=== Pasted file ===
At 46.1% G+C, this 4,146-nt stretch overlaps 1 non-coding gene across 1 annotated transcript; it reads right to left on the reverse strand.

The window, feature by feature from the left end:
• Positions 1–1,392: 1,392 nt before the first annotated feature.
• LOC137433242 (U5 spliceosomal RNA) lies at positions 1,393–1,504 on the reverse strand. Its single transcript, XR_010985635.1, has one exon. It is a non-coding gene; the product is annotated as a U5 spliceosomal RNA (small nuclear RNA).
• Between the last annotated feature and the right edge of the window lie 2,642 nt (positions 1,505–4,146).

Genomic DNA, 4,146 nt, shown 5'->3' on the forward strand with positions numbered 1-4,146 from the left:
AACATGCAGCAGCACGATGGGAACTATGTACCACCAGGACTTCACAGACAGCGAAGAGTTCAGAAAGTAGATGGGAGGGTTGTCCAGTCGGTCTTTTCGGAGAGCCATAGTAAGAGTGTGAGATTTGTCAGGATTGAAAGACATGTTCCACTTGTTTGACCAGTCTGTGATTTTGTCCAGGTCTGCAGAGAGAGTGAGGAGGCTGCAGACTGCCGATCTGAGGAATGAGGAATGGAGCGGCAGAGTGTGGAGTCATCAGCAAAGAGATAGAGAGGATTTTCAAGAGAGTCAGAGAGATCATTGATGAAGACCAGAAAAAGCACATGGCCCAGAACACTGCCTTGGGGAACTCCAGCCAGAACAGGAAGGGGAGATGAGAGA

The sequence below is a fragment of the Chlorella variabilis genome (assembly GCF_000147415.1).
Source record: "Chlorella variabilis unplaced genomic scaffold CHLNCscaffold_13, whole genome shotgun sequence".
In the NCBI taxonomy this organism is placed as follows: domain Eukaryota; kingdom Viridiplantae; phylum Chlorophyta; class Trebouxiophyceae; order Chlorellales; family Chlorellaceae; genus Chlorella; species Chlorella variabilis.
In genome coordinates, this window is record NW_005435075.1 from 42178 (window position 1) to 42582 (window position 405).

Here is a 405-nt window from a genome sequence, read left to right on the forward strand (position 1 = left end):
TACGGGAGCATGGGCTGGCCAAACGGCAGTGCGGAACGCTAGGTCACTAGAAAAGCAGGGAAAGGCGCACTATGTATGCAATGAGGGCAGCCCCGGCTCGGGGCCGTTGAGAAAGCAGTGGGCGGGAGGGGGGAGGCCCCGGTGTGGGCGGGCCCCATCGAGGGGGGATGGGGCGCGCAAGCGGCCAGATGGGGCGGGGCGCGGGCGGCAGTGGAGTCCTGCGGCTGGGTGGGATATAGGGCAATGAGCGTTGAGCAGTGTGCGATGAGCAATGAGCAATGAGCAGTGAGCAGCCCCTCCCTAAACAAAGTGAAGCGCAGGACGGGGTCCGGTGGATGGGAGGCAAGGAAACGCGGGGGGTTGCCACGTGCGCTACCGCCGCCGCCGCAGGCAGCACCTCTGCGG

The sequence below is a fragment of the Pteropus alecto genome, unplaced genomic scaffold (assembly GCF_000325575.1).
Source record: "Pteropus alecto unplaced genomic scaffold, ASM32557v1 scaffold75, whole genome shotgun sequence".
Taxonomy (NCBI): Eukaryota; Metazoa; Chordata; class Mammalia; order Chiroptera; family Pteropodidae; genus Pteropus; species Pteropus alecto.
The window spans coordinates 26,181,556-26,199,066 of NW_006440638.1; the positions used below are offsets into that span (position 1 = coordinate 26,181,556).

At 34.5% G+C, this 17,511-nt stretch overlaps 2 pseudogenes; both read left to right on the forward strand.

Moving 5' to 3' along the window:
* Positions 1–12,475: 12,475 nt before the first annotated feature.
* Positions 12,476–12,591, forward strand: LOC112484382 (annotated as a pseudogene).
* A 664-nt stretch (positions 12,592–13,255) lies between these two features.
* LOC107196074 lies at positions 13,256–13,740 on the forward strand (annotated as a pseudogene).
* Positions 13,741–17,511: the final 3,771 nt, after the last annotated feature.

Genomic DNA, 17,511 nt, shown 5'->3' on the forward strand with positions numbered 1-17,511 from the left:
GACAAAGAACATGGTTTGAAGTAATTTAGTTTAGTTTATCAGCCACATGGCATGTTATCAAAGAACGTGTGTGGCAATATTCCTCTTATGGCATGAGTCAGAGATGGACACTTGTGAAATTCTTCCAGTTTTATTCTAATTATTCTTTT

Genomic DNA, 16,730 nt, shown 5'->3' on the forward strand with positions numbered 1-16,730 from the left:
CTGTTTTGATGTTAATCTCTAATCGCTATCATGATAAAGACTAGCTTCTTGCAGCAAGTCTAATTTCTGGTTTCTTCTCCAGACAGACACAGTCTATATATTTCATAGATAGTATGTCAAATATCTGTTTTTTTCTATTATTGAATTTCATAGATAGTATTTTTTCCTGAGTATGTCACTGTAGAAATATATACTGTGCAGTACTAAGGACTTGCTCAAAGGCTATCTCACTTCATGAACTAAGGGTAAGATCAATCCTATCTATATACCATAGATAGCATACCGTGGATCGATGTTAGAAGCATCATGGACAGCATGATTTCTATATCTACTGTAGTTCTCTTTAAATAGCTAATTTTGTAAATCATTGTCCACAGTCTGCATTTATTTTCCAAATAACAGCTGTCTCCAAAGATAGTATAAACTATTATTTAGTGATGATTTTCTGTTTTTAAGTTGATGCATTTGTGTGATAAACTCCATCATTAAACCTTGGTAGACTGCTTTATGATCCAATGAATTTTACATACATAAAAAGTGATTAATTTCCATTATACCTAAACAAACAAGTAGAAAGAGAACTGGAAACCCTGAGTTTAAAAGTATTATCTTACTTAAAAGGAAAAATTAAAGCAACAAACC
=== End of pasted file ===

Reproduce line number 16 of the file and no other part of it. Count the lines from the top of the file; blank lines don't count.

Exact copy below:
Taxonomy (NCBI): Eukaryota; Metazoa; Chordata; class Mammalia; order Chiroptera; family Pteropodidae; genus Pteropus; species Pteropus alecto.